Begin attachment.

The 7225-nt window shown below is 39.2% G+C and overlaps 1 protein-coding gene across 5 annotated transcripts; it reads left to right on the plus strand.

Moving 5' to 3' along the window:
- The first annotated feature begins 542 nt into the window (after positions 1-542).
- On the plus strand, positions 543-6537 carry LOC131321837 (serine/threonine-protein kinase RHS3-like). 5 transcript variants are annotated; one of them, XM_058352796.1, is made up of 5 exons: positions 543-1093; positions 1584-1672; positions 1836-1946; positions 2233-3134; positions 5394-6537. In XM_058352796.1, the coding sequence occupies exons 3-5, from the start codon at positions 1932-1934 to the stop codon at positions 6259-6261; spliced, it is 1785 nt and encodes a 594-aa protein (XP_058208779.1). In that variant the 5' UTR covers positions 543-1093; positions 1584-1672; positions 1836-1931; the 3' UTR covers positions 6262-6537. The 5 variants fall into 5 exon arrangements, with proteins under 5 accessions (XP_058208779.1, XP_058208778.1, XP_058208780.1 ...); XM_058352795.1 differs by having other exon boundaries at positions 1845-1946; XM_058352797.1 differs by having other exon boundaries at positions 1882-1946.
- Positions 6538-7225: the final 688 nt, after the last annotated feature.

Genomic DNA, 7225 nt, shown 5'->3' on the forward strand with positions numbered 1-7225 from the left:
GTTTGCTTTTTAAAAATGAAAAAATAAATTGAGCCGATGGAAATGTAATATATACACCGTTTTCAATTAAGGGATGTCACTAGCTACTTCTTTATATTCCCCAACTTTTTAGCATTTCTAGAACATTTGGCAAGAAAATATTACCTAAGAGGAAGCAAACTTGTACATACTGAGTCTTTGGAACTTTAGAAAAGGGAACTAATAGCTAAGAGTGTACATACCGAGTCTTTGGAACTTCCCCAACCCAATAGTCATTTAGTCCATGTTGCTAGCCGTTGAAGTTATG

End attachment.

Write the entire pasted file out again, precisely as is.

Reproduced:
The 7225-nt window shown below is 39.2% G+C and overlaps 1 protein-coding gene across 5 annotated transcripts; it reads left to right on the plus strand.

Moving 5' to 3' along the window:
- The first annotated feature begins 542 nt into the window (after positions 1-542).
- On the plus strand, positions 543-6537 carry LOC131321837 (serine/threonine-protein kinase RHS3-like). 5 transcript variants are annotated; one of them, XM_058352796.1, is made up of 5 exons: positions 543-1093; positions 1584-1672; positions 1836-1946; positions 2233-3134; positions 5394-6537. In XM_058352796.1, the coding sequence occupies exons 3-5, from the start codon at positions 1932-1934 to the stop codon at positions 6259-6261; spliced, it is 1785 nt and encodes a 594-aa protein (XP_058208779.1). In that variant the 5' UTR covers positions 543-1093; positions 1584-1672; positions 1836-1931; the 3' UTR covers positions 6262-6537. The 5 variants fall into 5 exon arrangements, with proteins under 5 accessions (XP_058208779.1, XP_058208778.1, XP_058208780.1 ...); XM_058352795.1 differs by having other exon boundaries at positions 1845-1946; XM_058352797.1 differs by having other exon boundaries at positions 1882-1946.
- Positions 6538-7225: the final 688 nt, after the last annotated feature.

Genomic DNA, 7225 nt, shown 5'->3' on the forward strand with positions numbered 1-7225 from the left:
GTTTGCTTTTTAAAAATGAAAAAATAAATTGAGCCGATGGAAATGTAATATATACACCGTTTTCAATTAAGGGATGTCACTAGCTACTTCTTTATATTCCCCAACTTTTTAGCATTTCTAGAACATTTGGCAAGAAAATATTACCTAAGAGGAAGCAAACTTGTACATACTGAGTCTTTGGAACTTTAGAAAAGGGAACTAATAGCTAAGAGTGTACATACCGAGTCTTTGGAACTTCCCCAACCCAATAGTCATTTAGTCCATGTTGCTAGCCGTTGAAGTTATG